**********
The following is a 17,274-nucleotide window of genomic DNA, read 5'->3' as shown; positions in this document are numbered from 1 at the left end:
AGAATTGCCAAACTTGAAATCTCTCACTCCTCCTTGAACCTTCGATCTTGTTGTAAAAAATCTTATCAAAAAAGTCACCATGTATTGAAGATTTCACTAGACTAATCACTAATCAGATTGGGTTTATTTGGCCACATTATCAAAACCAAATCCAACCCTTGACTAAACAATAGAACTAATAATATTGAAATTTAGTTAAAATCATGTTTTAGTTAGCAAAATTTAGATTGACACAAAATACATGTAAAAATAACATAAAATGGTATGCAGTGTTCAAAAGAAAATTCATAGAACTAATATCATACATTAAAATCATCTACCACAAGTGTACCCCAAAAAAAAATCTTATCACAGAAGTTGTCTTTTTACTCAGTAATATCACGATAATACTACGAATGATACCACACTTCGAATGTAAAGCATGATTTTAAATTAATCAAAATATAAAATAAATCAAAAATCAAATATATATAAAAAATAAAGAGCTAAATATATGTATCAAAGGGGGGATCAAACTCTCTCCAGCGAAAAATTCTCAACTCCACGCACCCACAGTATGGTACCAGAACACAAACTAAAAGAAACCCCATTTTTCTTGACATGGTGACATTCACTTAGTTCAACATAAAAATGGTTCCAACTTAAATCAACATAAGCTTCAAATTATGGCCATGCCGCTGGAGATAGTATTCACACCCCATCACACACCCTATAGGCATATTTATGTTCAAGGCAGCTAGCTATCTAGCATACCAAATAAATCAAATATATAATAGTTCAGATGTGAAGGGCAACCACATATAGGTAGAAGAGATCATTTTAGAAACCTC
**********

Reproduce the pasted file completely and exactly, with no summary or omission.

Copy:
The following is a 17,274-nucleotide window of genomic DNA, read 5'->3' as shown; positions in this document are numbered from 1 at the left end:
AGAATTGCCAAACTTGAAATCTCTCACTCCTCCTTGAACCTTCGATCTTGTTGTAAAAAATCTTATCAAAAAAGTCACCATGTATTGAAGATTTCACTAGACTAATCACTAATCAGATTGGGTTTATTTGGCCACATTATCAAAACCAAATCCAACCCTTGACTAAACAATAGAACTAATAATATTGAAATTTAGTTAAAATCATGTTTTAGTTAGCAAAATTTAGATTGACACAAAATACATGTAAAAATAACATAAAATGGTATGCAGTGTTCAAAAGAAAATTCATAGAACTAATATCATACATTAAAATCATCTACCACAAGTGTACCCCAAAAAAAAATCTTATCACAGAAGTTGTCTTTTTACTCAGTAATATCACGATAATACTACGAATGATACCACACTTCGAATGTAAAGCATGATTTTAAATTAATCAAAATATAAAATAAATCAAAAATCAAATATATATAAAAAATAAAGAGCTAAATATATGTATCAAAGGGGGGATCAAACTCTCTCCAGCGAAAAATTCTCAACTCCACGCACCCACAGTATGGTACCAGAACACAAACTAAAAGAAACCCCATTTTTCTTGACATGGTGACATTCACTTAGTTCAACATAAAAATGGTTCCAACTTAAATCAACATAAGCTTCAAATTATGGCCATGCCGCTGGAGATAGTATTCACACCCCATCACACACCCTATAGGCATATTTATGTTCAAGGCAGCTAGCTATCTAGCATACCAAATAAATCAAATATATAATAGTTCAGATGTGAAGGGCAACCACATATAGGTAGAAGAGATCATTTTAGAAACCTC